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Steam Heat output Restriction

You need to know the size of the boiler, the size of the load, and the size and pitch direction of the existing pipes in the system.

Then you use this easy to read book


to see how much steam is available, and what size pipe you would run to the additional radiator. You can use 3/4 of the number you come up with, the rest is pickup load to heat the new piping that you install. If that's enough, you can do it.

Don't even THINK about cheating on this test. Remember Mother Nature from the Parkay margerine commercials?



  • Ralph Trentacosta
    Ralph Trentacosta Member Posts: 13
    Steam Heat output restriction

    I have a Utica boiler in my house. Currently, I have 6 steam lines going to different rooms. I currently have 1 valve shut off (thats in the kitchen). I have one room that does not have a line going to it. The previous owners used an electric heater for that room. I would like to run get another line ran to that room. Is there a restriction on Steam Heat that would prohibit that, or on the boiler or neither?

    Ralph Trentacosta
  • Dale
    Dale Member Posts: 1,317
    Reasonable question

    Better than this answer probably. Well, to be really accurate we need to know if it's 1 pipe or 2 pipe steam. I'll guess one pipe since that what most homes are. Only one valve currently? This surprises me since most old rads had a valve on them. Can you add a rad? Depends on how big the boiler is compared to how many square feet of rad you have. Should you add a steam rad or a hot water rad off the steam boiler condensate? Depends on what's more doable and how deep is your wallet. I will guess the extra rad can be added, whether this is true and if hot water or steam, will depend on an analysis by a pro. A pro in my opinion being someone who does this kind of work alot and has lived with old systems and now has few problems. Like someone on this site in your area.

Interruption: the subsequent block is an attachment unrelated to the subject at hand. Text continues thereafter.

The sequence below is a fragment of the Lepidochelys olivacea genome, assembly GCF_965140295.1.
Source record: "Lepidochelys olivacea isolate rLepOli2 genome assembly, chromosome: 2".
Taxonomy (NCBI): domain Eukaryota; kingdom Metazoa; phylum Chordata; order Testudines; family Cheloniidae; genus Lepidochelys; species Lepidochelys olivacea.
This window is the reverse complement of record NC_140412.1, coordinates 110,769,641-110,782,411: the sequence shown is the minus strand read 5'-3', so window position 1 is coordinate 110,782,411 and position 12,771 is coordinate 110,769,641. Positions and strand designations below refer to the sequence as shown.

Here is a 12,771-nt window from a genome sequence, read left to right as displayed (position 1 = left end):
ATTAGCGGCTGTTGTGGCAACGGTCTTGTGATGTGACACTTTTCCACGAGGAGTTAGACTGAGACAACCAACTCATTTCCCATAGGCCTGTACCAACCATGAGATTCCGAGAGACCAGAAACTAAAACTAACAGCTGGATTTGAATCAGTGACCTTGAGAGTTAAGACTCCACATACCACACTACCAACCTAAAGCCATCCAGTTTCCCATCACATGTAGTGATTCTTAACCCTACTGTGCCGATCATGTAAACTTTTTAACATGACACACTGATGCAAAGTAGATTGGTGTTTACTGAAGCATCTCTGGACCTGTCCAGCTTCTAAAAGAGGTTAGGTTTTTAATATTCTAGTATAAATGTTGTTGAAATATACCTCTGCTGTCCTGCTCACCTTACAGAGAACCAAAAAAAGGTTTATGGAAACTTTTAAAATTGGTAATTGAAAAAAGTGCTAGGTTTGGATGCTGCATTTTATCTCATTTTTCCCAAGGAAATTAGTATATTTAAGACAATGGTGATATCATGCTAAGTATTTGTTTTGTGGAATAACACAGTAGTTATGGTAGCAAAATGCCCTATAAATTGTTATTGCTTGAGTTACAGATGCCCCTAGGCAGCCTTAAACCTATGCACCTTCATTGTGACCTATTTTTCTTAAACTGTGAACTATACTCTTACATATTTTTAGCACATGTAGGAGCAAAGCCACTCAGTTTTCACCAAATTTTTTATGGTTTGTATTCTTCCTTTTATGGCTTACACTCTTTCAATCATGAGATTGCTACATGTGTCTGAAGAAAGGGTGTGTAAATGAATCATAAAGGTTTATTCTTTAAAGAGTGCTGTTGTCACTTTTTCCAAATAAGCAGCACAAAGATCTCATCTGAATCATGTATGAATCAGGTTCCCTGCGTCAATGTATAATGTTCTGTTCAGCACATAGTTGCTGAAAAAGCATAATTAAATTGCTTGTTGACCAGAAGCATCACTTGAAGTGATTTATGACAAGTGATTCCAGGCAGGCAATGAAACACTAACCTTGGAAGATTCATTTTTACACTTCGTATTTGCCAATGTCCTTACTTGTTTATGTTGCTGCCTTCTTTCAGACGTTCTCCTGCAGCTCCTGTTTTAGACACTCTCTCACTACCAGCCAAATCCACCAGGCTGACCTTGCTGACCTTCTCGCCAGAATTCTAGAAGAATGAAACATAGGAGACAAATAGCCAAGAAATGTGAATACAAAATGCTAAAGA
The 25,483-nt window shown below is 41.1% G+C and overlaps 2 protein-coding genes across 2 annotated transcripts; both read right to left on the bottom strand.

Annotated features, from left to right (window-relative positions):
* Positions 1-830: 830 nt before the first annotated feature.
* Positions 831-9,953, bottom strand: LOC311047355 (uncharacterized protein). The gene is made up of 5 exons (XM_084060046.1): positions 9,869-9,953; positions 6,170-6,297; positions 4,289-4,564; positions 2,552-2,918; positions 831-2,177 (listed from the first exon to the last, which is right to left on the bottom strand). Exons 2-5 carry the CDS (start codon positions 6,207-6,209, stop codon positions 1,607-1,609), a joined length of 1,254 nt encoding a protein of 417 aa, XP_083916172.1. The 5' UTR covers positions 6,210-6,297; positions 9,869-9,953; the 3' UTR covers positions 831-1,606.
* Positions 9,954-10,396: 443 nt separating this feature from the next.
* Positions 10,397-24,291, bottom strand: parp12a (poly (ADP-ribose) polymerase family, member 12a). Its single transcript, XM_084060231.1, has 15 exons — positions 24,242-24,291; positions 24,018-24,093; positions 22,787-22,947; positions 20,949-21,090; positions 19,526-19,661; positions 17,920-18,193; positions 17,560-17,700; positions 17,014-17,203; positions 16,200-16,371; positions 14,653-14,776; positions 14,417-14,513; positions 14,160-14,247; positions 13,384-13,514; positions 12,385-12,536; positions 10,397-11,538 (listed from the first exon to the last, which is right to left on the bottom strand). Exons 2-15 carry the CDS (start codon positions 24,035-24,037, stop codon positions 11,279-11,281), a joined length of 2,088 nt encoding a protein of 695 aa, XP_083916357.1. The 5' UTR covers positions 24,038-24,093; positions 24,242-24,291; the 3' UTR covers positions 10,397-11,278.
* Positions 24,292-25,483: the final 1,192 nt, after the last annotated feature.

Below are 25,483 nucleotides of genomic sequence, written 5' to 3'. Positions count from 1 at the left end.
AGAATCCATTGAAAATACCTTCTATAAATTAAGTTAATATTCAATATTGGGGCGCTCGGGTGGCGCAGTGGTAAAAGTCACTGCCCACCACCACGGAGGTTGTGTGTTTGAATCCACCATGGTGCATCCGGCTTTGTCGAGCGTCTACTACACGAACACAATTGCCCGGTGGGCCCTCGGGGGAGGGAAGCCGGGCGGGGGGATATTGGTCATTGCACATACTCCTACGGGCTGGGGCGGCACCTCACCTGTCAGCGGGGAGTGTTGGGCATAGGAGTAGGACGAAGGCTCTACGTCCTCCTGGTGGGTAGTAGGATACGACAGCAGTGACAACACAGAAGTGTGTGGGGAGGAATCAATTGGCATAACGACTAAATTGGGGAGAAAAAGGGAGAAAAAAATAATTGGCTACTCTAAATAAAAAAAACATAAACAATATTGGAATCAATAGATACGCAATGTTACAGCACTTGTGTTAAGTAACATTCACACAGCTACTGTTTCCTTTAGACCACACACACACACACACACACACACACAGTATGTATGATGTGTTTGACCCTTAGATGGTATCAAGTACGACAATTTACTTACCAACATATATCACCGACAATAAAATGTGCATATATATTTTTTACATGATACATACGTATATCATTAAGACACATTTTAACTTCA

• Christian Egli
    Christian Egli Member Posts: 277
    Beautiful steam

    You're smart to want to replace the electric heat, that stuff is expensive to operate.

    Expanding the steam heat is a good idea and it should be simple.

    The restriction to consider is to keep the size of the radiator load in line with the boiler output. Assuming the kitchen load is about the same as the extra room load, you should be fine since you don't use the kitchen. It is possible your current boiler is already oversized in which case there would be nothing to worry about. And if it is undersized, you still have the electric heater you can plug in on the coldest day on the year.

    Make sure the installation is done correctly, follow pipe size and slope rules. Trap and/or vent the addition the same way it is done for the other rooms.
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